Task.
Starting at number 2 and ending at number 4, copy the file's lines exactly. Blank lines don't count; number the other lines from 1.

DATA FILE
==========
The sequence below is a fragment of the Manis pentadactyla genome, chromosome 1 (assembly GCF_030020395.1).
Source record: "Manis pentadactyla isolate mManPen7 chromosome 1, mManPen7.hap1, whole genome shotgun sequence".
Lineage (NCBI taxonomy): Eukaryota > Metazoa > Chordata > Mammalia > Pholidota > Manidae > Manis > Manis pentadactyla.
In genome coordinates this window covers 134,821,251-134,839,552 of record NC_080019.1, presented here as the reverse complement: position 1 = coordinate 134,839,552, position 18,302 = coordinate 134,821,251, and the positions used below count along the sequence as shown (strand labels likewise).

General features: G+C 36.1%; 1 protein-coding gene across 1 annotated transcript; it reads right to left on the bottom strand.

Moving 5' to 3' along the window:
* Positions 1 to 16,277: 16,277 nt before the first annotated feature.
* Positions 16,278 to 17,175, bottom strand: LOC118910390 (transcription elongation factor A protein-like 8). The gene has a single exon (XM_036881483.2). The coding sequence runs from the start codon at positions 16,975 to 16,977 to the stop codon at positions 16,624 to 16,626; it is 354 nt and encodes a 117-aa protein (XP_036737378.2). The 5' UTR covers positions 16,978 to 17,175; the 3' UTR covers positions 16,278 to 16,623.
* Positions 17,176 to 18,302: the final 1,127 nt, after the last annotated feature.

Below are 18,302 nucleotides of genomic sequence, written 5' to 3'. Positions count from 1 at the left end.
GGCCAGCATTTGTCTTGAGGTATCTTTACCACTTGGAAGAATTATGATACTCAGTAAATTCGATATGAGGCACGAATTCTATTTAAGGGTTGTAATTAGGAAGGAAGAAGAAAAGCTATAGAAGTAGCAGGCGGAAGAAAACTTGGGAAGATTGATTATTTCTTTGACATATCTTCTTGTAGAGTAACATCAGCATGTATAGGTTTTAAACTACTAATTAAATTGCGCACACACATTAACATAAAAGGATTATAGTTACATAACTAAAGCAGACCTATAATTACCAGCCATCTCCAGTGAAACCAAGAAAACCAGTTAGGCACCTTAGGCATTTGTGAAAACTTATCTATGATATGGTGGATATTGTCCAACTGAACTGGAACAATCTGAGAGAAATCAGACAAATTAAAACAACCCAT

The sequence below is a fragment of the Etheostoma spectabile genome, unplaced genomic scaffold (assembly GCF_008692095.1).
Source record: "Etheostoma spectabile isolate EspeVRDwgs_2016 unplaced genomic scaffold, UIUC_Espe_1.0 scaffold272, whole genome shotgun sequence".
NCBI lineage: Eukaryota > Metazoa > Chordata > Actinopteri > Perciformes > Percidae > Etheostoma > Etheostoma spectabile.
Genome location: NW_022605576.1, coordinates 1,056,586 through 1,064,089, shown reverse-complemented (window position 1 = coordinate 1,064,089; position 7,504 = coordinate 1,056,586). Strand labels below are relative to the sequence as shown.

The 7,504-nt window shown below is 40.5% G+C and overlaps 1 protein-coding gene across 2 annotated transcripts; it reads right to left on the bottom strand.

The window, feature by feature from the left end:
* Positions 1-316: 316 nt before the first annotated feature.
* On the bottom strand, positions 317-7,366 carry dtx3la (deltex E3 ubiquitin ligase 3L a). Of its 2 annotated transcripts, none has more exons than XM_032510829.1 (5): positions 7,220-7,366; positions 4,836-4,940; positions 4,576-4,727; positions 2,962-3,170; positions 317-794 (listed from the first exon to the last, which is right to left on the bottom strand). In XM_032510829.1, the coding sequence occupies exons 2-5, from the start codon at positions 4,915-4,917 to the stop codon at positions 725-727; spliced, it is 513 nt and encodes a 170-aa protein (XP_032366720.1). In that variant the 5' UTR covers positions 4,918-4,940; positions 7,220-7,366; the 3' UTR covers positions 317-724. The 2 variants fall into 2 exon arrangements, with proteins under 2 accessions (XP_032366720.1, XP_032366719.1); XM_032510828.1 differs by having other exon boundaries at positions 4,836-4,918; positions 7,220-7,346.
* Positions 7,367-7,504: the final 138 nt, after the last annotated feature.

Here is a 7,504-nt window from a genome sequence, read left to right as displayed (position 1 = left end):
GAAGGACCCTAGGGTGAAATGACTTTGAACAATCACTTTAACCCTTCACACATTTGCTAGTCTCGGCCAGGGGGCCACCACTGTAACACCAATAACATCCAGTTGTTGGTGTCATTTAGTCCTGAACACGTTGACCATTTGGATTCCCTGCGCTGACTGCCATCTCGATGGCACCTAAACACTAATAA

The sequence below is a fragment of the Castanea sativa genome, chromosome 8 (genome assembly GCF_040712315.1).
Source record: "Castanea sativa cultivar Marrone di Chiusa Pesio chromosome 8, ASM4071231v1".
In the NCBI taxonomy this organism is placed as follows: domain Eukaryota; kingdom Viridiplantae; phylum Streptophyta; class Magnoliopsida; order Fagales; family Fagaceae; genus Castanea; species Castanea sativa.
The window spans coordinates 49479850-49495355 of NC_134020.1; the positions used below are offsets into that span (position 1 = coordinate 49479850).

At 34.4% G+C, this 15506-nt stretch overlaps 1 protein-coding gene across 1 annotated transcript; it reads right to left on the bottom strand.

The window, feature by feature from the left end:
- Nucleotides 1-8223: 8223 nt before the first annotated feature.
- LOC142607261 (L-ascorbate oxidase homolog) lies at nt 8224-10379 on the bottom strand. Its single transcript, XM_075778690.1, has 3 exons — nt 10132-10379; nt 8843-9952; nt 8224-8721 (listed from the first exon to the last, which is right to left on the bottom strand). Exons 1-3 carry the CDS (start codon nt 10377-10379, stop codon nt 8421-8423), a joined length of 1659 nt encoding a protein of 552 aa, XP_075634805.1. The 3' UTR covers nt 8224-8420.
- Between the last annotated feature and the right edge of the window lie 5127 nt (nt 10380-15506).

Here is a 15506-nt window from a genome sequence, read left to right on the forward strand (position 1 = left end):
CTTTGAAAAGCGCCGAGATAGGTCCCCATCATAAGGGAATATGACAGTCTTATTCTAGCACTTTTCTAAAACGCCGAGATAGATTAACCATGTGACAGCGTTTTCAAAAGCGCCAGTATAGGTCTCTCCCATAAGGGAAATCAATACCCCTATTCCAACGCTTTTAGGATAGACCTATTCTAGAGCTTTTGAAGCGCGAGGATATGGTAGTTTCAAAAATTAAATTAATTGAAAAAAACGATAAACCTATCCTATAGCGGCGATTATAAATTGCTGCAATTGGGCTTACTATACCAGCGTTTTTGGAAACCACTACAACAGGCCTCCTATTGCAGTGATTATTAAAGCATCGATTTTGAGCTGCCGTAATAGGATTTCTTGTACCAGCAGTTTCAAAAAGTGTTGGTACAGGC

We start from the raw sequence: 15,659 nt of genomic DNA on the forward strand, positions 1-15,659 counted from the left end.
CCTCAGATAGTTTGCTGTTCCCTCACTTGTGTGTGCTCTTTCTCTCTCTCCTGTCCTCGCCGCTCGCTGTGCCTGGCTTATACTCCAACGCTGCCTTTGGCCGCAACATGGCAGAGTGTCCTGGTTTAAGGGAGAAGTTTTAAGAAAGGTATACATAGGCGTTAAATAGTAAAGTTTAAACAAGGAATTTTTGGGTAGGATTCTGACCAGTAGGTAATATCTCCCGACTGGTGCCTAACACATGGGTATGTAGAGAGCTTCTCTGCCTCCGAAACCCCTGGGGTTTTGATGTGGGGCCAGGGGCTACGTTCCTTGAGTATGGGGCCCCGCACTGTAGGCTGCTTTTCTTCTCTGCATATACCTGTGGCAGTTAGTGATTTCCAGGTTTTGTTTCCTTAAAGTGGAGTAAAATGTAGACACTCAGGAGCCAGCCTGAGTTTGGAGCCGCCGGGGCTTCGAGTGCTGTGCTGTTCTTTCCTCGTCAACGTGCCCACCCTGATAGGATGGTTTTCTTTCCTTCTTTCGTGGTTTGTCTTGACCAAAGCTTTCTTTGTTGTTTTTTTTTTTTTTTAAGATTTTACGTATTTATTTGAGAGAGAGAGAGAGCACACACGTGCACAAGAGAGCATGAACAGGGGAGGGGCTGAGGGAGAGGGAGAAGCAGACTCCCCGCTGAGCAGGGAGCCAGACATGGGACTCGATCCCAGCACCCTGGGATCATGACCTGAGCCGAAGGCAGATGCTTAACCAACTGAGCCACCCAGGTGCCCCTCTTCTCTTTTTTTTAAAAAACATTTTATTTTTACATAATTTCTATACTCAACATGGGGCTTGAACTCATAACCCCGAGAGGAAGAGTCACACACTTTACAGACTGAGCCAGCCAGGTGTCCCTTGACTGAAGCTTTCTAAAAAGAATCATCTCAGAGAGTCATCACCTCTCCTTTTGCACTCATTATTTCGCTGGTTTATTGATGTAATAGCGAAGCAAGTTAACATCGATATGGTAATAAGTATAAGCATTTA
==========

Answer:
Source record: "Manis pentadactyla isolate mManPen7 chromosome 1, mManPen7.hap1, whole genome shotgun sequence".
Lineage (NCBI taxonomy): Eukaryota > Metazoa > Chordata > Mammalia > Pholidota > Manidae > Manis > Manis pentadactyla.
In genome coordinates this window covers 134,821,251-134,839,552 of record NC_080019.1, presented here as the reverse complement: position 1 = coordinate 134,839,552, position 18,302 = coordinate 134,821,251, and the positions used below count along the sequence as shown (strand labels likewise).